Investing in Detroiters keeps world-class business DMS on the road to success
With the help of Wells Fargo, DMS is looking to diversify its product suite beyond the automotive industry.
In just 11 years, Detroit Manufacturing Systems, or DMS, has grown from 25 employees to nearly 1,500.
That kind of rapid progress doesn’t happen without a world-class product or service, doing what’s right for customers and employees, and a little help along the way. But what separates DMS from other companies with similar trajectories is its deep roots in its community.
Few businesses represent the soul of their city like DMS, a Detroit company that ensures the viability of one of the world’s largest motor vehicle manufacturers based in Detroit — with most of its roles filled by native Detroiters.
“Relationships are the currency of life,” said Bruce Smith, chairman and CEO of DMS. And relationships, more than anything, tell DMS’ story.
Keeping trucks trucking
Since its inception, DMS has served as the sole assembler of instrument panels for Ford’s F-150 trucks. According to CNBC, the F-Series has been the United States’ best-selling car for 41-straight years and the country’s best-selling truck for 46-consecutive years.
Like many businesses, including Ford, DMS faced unprecedented challenges from the onset of the COVID-19 pandemic through much of 2022. A breakdown of the supply chain made receiving components necessary for the completion of the panels untenable.
It’s not hyperbole to say the future of the enterprise was at stake.
“With Ford being about 95% of their revenue at the time, it was tough for DMS,” said Craig Wasen, senior lead commercial relationship manager at Wells Fargo. “It was a good foundational business before the pandemic and just ran into a rough patch — managing the impact of industry-wide supply chain issues was challenging — beyond its control.”
The road to financing
As the headwinds from the pandemic began to soften, DMS charted a course from challenges to opportunities. Its new path, however, required a large infusion of cash that its previous bank scoffed at.
“We needed a better financing solution, frankly,” said Scott Cieslak, then CFO of DMS and now its executive vice president for Sales, Purchasing, and Strategy. “We were confident we’d get through that challenging business cycle. So, what we wanted was not just a local asset — and it was extremely valuable to have a Wells Fargo team essentially on-site in Detroit — but someone who could leverage the full power of a larger corporate banking relationship to assist DMS as we grew and, eventually, thrived.”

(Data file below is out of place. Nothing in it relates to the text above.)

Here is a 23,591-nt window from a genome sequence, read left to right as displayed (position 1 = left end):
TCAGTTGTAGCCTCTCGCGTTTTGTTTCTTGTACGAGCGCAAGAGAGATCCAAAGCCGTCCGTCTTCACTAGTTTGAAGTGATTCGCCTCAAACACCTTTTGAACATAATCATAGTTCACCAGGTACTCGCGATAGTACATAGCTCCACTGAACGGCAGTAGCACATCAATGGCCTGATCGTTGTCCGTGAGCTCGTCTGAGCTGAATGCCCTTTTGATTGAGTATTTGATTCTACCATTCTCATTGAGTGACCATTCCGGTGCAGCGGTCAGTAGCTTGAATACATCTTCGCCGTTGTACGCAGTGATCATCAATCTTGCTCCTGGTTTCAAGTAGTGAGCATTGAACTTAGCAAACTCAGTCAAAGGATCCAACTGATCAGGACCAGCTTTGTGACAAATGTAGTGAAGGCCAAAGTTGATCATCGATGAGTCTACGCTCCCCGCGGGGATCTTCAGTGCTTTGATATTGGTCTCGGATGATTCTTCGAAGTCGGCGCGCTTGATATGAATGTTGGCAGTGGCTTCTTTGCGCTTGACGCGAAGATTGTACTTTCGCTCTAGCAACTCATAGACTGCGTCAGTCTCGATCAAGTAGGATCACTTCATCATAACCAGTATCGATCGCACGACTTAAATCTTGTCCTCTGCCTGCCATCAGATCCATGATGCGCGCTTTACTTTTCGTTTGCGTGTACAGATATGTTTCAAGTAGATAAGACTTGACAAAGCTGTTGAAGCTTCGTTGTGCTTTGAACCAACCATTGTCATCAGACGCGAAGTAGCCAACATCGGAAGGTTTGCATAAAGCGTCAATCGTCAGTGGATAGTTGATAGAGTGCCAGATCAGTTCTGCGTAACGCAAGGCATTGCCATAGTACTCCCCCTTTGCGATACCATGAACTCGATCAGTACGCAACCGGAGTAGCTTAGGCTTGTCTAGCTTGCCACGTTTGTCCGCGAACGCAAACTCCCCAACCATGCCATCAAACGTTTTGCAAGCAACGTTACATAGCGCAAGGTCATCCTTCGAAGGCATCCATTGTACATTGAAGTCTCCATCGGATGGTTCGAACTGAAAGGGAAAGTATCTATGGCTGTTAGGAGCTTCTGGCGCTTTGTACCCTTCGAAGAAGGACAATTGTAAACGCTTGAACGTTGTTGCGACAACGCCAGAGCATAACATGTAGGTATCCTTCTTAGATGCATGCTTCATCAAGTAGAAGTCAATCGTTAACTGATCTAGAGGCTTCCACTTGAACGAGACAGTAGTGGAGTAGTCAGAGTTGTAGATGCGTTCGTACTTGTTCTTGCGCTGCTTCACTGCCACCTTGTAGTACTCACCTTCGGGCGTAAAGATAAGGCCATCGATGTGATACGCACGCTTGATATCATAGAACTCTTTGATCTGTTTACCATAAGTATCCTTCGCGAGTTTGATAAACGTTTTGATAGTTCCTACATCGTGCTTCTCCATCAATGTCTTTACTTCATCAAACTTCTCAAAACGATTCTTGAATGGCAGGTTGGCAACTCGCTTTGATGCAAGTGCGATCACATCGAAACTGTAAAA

When Tim Cochran, director and business development officer for Wells Fargo, learned they’d be submitting a bid to DMS, he visited DMS’ facility in Detroit three days later, meeting with ownership and its employees.
“We wanted to really be on the ground and get to know the business and people up close,” Cochran said. “I think our eagerness to work with this company put us on the right foot.”
During a competitive process that saw several other financial institutions submit bids, Wells Fargo won the business and provided financing nearly double the amount of DMS’ previous relationship.
There was qualitative and quantitative analysis done on all of DMS’ financials, as you’d expect, but those weren’t the only differentiators for Wells Fargo.
“To be perfectly candid, highlighting how tied in Bruce (Smith) and this business is to the local community was a part of our financing discussion,” said Wasen. “When we watched him walk the factory floor, we saw an owner who knows everyone, understands the community, and what it means to be a stable employer and great place to work in Detroit.”
"Culture beats strategy all day long.” — Scott Cieslak, Executive Vice President for Sales, Purchasing, and Strategy, DMS
Keys to success
Eighteen months later, DMS has its eyes on growing in industries beyond automotive.
“Diversify, diversify, diversify — that’s what I’m reinforcing at every meeting,” said Cieslak. “In five years, we hope to have grown in our industry and diversified our portfolio to expand outside of the automotive industry, to be a value-add assembler for multiple industries and product lines. We have designs on getting into areas like electric charging stations and the medical industry, while working with the U.S. government and various contractors to leverage our assembly and engineering capabilities to provide solutions for our customers. Let’s just say we have big plans.”
One thing that won’t change at DMS is its commitment to employees, and to Detroit.
For example, DMS recently started a Leadership Academy, an internal training module for its employee base. The sessions included basic financial skills, budgeting, and general life skills. And prior to the COVID-19 pandemic, DMS was in the process of partnering with Wayne County Community College to provide basic courses to employees in a variety of fields.
Why so much investment in the people of Detroit, when most companies focus exclusively on the bottom line?
“Culture beats strategy all day long,” Cieslak said. “What makes DMS special is our people, and our people-oriented culture. We believe that if you come to work and give us your best, most authentic version of yourself, we’ll be able to succeed as a company.”